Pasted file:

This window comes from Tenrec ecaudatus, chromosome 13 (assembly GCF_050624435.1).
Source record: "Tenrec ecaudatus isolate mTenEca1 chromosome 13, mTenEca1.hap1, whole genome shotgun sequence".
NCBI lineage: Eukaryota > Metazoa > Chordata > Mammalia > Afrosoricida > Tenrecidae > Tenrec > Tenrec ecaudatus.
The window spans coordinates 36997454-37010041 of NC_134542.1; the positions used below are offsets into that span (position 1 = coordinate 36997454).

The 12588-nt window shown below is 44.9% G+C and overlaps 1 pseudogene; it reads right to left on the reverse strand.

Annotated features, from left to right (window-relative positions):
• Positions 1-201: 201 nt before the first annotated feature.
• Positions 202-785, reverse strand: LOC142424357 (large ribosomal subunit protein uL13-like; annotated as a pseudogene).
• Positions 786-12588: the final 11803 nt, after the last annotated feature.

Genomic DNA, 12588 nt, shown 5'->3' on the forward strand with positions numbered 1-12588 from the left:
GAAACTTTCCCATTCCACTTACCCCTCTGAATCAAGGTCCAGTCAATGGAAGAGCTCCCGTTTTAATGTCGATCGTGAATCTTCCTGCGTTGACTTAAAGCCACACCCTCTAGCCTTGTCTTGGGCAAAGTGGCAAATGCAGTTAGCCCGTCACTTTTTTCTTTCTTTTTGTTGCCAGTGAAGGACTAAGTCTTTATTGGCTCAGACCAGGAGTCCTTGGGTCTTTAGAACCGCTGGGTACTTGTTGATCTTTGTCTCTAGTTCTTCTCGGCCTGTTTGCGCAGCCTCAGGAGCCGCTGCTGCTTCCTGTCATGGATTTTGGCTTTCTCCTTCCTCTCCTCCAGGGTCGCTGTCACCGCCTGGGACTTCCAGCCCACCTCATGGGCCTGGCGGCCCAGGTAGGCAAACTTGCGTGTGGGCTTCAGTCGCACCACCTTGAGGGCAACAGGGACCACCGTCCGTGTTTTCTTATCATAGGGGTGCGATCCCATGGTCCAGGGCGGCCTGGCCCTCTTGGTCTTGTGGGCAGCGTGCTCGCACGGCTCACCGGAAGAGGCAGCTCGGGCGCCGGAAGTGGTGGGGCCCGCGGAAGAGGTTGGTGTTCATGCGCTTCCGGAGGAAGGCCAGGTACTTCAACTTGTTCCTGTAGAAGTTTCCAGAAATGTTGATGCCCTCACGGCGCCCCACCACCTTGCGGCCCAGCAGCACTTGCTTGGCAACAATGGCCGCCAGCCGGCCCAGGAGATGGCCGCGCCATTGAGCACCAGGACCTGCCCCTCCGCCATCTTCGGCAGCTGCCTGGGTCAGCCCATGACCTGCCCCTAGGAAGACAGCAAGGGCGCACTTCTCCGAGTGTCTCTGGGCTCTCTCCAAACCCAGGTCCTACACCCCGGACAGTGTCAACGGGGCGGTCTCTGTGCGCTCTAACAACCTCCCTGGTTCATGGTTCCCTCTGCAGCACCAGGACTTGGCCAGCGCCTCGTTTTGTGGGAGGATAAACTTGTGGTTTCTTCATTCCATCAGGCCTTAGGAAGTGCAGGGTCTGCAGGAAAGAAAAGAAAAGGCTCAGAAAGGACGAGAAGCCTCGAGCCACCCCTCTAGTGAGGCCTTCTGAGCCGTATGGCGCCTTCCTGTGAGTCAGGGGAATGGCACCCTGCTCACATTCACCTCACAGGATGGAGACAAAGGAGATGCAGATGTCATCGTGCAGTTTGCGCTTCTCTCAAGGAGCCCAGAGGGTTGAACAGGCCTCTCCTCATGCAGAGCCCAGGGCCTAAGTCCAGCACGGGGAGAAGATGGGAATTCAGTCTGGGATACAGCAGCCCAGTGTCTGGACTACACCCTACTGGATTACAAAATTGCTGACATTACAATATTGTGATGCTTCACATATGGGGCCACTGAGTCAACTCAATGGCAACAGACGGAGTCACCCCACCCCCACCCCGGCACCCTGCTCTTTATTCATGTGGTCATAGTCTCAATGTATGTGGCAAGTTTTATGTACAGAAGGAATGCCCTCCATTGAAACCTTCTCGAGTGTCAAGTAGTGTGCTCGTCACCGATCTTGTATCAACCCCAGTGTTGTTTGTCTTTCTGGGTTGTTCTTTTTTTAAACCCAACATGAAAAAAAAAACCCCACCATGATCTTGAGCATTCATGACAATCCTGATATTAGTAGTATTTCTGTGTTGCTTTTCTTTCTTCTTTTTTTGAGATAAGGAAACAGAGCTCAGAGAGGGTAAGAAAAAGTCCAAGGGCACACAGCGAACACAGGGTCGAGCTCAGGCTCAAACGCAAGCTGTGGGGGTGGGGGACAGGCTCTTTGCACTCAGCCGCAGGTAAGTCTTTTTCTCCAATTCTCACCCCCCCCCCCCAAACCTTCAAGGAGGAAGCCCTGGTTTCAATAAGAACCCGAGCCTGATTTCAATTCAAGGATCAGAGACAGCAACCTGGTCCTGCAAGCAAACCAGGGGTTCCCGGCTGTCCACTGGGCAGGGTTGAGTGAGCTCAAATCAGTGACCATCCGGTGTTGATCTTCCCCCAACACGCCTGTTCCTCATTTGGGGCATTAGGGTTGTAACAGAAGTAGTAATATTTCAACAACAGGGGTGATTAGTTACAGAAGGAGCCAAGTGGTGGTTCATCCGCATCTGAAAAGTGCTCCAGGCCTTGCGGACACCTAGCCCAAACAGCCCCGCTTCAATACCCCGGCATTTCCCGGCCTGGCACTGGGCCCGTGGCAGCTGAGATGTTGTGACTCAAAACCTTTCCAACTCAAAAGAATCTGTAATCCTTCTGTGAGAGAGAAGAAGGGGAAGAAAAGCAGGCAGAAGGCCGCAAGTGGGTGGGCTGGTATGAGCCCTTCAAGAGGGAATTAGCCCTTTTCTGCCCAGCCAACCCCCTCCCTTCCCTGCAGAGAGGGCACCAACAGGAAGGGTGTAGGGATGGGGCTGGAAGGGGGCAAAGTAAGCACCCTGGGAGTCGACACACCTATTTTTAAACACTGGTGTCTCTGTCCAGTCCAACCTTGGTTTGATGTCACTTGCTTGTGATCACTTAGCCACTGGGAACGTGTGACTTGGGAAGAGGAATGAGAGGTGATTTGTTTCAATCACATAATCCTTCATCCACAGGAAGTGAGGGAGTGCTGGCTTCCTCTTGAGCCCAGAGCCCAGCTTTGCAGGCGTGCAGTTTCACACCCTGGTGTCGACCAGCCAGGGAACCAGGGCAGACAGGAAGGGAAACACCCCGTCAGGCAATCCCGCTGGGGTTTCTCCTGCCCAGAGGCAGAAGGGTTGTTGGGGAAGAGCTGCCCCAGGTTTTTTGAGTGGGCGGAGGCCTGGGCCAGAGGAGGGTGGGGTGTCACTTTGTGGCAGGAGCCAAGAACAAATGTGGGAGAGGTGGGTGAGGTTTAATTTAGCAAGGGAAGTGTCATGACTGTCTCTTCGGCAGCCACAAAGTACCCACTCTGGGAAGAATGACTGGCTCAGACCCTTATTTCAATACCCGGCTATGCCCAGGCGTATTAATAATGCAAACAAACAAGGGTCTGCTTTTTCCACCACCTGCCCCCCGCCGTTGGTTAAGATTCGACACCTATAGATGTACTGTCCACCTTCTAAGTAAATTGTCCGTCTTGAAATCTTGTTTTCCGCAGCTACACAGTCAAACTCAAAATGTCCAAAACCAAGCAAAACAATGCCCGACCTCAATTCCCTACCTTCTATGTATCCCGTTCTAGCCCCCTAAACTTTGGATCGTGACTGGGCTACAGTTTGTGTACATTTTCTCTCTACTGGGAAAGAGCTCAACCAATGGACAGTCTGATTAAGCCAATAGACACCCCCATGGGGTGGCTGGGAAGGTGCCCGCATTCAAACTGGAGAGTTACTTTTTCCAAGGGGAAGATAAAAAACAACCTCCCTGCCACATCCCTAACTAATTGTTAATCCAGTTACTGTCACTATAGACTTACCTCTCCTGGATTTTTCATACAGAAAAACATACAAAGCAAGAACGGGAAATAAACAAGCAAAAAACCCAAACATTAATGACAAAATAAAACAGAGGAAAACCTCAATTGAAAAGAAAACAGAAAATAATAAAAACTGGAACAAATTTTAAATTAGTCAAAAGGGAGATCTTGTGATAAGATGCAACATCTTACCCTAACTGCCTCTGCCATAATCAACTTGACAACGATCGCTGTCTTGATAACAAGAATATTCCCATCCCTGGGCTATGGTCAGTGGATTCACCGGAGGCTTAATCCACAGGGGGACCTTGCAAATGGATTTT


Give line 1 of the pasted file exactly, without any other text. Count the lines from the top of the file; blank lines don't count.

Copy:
This window comes from Tenrec ecaudatus, chromosome 13 (assembly GCF_050624435.1).